A unit turnaround (TAR) provides opportunities for plants to execute capital and maintenance projects, or to make tie-ins during an outage window. This downtime is costly - not just in terms of lost production while the unit is down, but in the many hours of overtime paid to both plant employees and to contractors brought in specifically for the TAR. As a result, proper planning is critical to maximizing efficiency of the contractors and minimizing overtime. Questions and finger pointing do not get piping and equipment installed in a timely manner. The key to successful implementation of a project, large or small, during a short outage window is having thorough, detailed turnaround work packages. These packages provide the instructions for:
- Ordering materials
- Field preparation work
- Field installation
- Documentation for the plant technical information group
The success of a planned TAR will hinge on the quality and comprehensiveness of the information provided in the work packages. In order to develop a thorough package, the scope of the job must be understood by personnel developing the package. A field walk-through and a review with maintenance and operations personnel are essential to understanding how to execute the job. In addition, the work package must be conscious of the environmental, health, and safety aspects of the job. Any one of these items can cause significant delays in execution.
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Once the preliminary review of the scope has progressed, the necessary items of the work package can be completed. Whether the work packages are for a line replacement, jump-over, or vessel tie in, any work performed on process equipment should at a minimum contain 7 distinct documents:
- Scope of Work – A detailed work scope for each work package will provide a sequence of events from pre-TAR activities (lead/asbestos abatement, strip insulation, special PPE requirements, etc.) to fabrication instructions with Q/A hold points, to post-TAR activities.
- Red Lined P&ID’s – All relevant P&ID’s should be red lined to clearly show the modifications being performed on the process.
- Drawings/Iso’s with BOM including line list and tie-in list – All work packages shall include a set of IFC drawings and Bill of Materials.
- MOC – If the work to be performed is considered an alteration, then approved and signed off PSM compliant documentation (MOC) should be included in the work package.
- Weld Quality Control Form (WQCF) – Most turnaround work will require welding on pressure equipment. A WQCF shall accompany all work packages to ensure that the welding procedure is clear, along with the required Non Destructive Examination (NDE) procedure(s) to be used.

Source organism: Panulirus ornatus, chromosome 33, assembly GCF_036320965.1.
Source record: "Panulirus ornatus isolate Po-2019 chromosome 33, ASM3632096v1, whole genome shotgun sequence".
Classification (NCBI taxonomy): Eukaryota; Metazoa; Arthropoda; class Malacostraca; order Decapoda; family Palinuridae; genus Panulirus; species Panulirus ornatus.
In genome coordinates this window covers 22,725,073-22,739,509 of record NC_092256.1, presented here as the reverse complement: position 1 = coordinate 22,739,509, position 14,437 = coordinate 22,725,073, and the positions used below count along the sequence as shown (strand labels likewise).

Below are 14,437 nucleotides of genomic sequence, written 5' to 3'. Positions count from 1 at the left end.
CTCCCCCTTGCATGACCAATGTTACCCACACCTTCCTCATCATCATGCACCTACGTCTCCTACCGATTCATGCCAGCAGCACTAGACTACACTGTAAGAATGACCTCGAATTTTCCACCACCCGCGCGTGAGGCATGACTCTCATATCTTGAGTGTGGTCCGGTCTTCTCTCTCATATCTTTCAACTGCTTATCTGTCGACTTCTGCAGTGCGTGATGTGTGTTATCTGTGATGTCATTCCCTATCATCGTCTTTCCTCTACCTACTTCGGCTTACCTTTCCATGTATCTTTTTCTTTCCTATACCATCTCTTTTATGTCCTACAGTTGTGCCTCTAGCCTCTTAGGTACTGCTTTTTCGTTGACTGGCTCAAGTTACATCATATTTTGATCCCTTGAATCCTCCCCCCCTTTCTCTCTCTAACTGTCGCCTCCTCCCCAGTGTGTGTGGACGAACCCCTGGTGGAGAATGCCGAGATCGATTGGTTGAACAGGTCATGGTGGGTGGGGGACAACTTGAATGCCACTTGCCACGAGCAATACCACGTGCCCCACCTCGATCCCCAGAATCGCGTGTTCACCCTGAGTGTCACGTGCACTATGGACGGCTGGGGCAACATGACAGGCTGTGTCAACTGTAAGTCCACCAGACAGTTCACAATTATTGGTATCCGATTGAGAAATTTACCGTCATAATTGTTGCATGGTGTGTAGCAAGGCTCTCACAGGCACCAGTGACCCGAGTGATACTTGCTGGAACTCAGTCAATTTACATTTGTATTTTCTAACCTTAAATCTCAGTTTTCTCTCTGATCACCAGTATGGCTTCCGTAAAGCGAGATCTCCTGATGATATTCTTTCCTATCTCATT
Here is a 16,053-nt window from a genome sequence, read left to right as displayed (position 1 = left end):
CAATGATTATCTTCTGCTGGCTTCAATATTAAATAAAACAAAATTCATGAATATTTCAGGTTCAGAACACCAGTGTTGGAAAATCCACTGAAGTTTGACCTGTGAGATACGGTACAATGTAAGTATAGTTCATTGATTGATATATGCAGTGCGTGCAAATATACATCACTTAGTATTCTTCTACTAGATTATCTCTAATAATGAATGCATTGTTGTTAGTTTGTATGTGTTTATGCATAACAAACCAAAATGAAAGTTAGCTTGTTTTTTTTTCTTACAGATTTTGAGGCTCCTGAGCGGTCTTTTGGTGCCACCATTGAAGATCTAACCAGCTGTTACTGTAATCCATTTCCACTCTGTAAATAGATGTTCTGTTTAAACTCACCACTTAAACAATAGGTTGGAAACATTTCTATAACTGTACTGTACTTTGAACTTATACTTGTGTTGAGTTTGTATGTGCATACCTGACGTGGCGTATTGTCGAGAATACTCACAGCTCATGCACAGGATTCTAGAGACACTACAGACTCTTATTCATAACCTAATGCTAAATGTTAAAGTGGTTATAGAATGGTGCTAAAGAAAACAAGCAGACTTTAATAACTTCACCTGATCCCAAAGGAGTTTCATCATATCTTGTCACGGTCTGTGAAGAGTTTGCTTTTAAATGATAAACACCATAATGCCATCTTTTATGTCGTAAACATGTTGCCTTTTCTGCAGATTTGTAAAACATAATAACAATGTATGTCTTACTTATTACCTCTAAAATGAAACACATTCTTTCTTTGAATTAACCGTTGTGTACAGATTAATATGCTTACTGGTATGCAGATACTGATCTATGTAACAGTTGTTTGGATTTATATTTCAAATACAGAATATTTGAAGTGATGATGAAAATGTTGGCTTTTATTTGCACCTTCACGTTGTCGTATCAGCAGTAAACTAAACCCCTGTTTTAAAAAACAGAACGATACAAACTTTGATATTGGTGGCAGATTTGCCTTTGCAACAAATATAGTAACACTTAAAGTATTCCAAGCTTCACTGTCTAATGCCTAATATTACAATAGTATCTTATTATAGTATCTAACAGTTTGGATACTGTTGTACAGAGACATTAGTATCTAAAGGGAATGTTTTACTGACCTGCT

- Tie-In Tags – Tie-in tags shall be installed on the equipment or piping requiring alterations prior to the turnaround. These tie-in numbers will also be designated on all Iso’s and P&ID’s associated with the job.
- Checklist – A checklist should be filled out for each job to verify all documentation has been completed for the particular turnaround package. Checklists should be signed off on by the Designer(s) and Project Engineer, and provided to the TAR Planning Group for proper planning and execution. Checklists should include, but are not limited to, the following:
- P&ID Redlines
- Line List w/ Design Temperature and Pressure
- Proper Pipe Specification Identified
- Support Details Properly Identified
- Specialty Items Identified
- Bill of Material
- Paint / Insulation / Heat Trace Specification
- Instrumentation Elements Identified
- Control Valve Bolt Pattern and Actuator Clearance
- Valve Handwheel Orientation and Pinch Points
- Insulation Clearance
- Dead Legs and Pocketed Lines Reduced or Eliminated
- Orifice Plate Straight Runs of Pipe
- Minimize Field-Fit Welds
- Piping Isometrics match P&ID’s
- Piping Plan and Sections
- Tie-in list Properly Populated
- Type of Tie-ins Identified and Tagged in the Field
- Prep Sketches
- Post Weld heat Treatment
- Drawing Register Properly Revised
- Nipolets for Vents & Drains
- Orifice Root Valve Orientation and Rod Out
- Gussets for Vibrating Service
- Demo Drawings and/or pictures
Taking time in the TAR planning cycle to ensure thorough work packages are developed for each project to be executed during the outage is guaranteed to save you time in the long run, which will save you money and headaches during your next TAR.
Bill Davies, P.E. is the Principal Mechanical Engineer at Engineering & Inspection Services, LLC. To learn more about EIS, visit their Expo page on the Inspectioneering Website: